When homeowners near TCU fought for an overlay in their district to restrict property owners from housing more than three unrelated tenants under the same roof, the homeowners didn’t know they would have to enforce the rules themselves.
Michael Banta, former president of the Bluebonnet Place Neighborhood Association, said that to make a formal complaint with the City of Fort Worth’s code compliance for too many tenants, the homeowner must document license plates and the number of people coming to and going from the residence in question for 30 days.
Banta was part of the mediation group that worked out the details of the overlay last November. He said he doesn’t recall once discussing the 30-day complaint procedure. To some degree, he said he understands the need to investigate a situation to be sure, but he doesn’t understand why it falls on the shoulders of homeowners.
“The city has perhaps no other procedure for doing it,” he said. “I understand the need, because what if you are having family over for a week or someone’s kids are having a slumber party over the weekend? But why isn’t code enforcement doing this? It’s too burdensome on [us homeowners]. It’s too much for the average person to sit by their kitchen window for 30 days.”
A city representative did not return calls for comment.
With TCU’s enrollment increasing from about 8,000 to roughly 10,000 since 2009 and with only 4,050 beds on campus, more students are moving into the neighborhoods surrounding the university. Genna Banta, Michael’s wife and a real estate investor, said the increase in student population is what turned places like Frisco Heights from quiet cottage neighborhoods into a mixture of families and students. Often, entire houses full of students.
Developers, Genna said, “are developing multifamily houses in place of small cottages under the guise of ‘urban village development.’ ”
From entirely privately-owned, Banta said, several TCU-area neighborhoods have become 90 percent developer-owned over the past several years.
“Now you have streets that are tenant occupied for whole blocks, properties owned by the same people,” Banta said. “They’re not going to complain on each other.”
Another problem Banta sees is that the students aren’t going to complain on one another.
“Some of these streets are 100 percent students,” he said. “Who is going to police that? They aren’t going to and probably don’t know they are breaking code enforcement rules. But somehow this is not up to code enforcement anymore.”
There is a built-in problem, Banta said, in the fact that some streets like Sandage Avenue are full of large six-bedroom houses that are way too big for the average family of four.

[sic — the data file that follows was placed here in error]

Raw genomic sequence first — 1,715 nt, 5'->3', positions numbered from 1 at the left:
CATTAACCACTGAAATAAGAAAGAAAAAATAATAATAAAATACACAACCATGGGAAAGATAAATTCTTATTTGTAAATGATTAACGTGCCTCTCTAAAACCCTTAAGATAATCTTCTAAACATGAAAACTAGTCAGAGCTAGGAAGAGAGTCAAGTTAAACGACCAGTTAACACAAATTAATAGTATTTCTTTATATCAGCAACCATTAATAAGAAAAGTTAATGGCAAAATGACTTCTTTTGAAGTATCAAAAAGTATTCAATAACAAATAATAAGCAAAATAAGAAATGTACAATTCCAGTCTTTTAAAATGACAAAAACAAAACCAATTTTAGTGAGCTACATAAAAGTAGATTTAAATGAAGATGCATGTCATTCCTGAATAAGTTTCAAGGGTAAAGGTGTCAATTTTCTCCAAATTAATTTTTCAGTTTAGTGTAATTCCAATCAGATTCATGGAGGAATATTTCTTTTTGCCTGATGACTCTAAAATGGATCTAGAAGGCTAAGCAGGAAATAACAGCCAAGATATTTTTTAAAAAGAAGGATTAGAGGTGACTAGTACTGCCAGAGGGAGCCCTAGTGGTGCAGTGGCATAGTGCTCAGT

Property owners and landlords are “willing to do deals in violation of the overlay,” he said. “The police haven’t enforced anything. TCU isn’t getting involved, and code enforcement isn’t enforcing. My gut feeling is the people who aren’t going to play fairly are going to win because they are winning right now and nobody is enforcing it.”
A source who chose to remain anonymous said he recently called a property owner on Sandage to discuss moving six people into one of the owner’s properties.
“She says it has five bedrooms and a bonus room,” the source said. “I said I had a daughter and five of her friends that wanted to live together. I asked her to tell me about this overlay. I thought six people couldn’t live together. She said, ‘We can work around that, no problem.’ ”
The source said he could only speculate about how the rules are broken. His guess is that only three people sign the lease but the rent is split evenly among all of the occupants. Subleases or additional leases could also be involved, he said.
Craig Allen, director of housing and residence life at TCU, said that though enrollment jumped starting in 2009, it has leveled out over the last three to four years, with freshman classes settling at around 1,800. Still, he said, students who live off-campus don’t want to face long commutes every day.
“Students want to be near campus and be a part of campus life,” Allen said. “If they can live immediately around the campus, I think they will continue to do that.”
Banta said this creates a problem with parking in most neighborhoods and late-night noise issues in some.
“I’ve had to call a towing company twice because of people parking in my driveway,” Banta said. “I called the Fort Worth police initially, and they said since it was a private property tow, they couldn’t do anything about it.”
Allen said TCU is adding more on-campus beds and encouraging more juniors and seniors to not move away, but there are no plans for a policy change to force all undergraduates to live on campus.
“We expect there are many juniors and seniors that will choose to live on campus as we build that housing, but we don’t have a policy change planned,” he said. “We have huge wait lists for students that want to live on campus.”
Other people have complained about parties going on late into the night and beer cans and other trash being strewn through yards on the street, Banta said.
“I’ve had friends and neighbors tell me stories, and I feel for them,” he said. “I can’t imagine coming home from a day at work and having to listen to partying next door while you are trying to eat dinner or go to bed at a reasonable hour. Or leaving for work and seeing trash everywhere from the night before and then being told to document them for 30 days, and we will come take a look.”
The only way to begin to fix the problem, Michael Banta said, is for the city to enforce the overlay.
“The city should hire a code enforcement officer to monitor overlay areas,” Banta said. “That’s what it’s going to take.”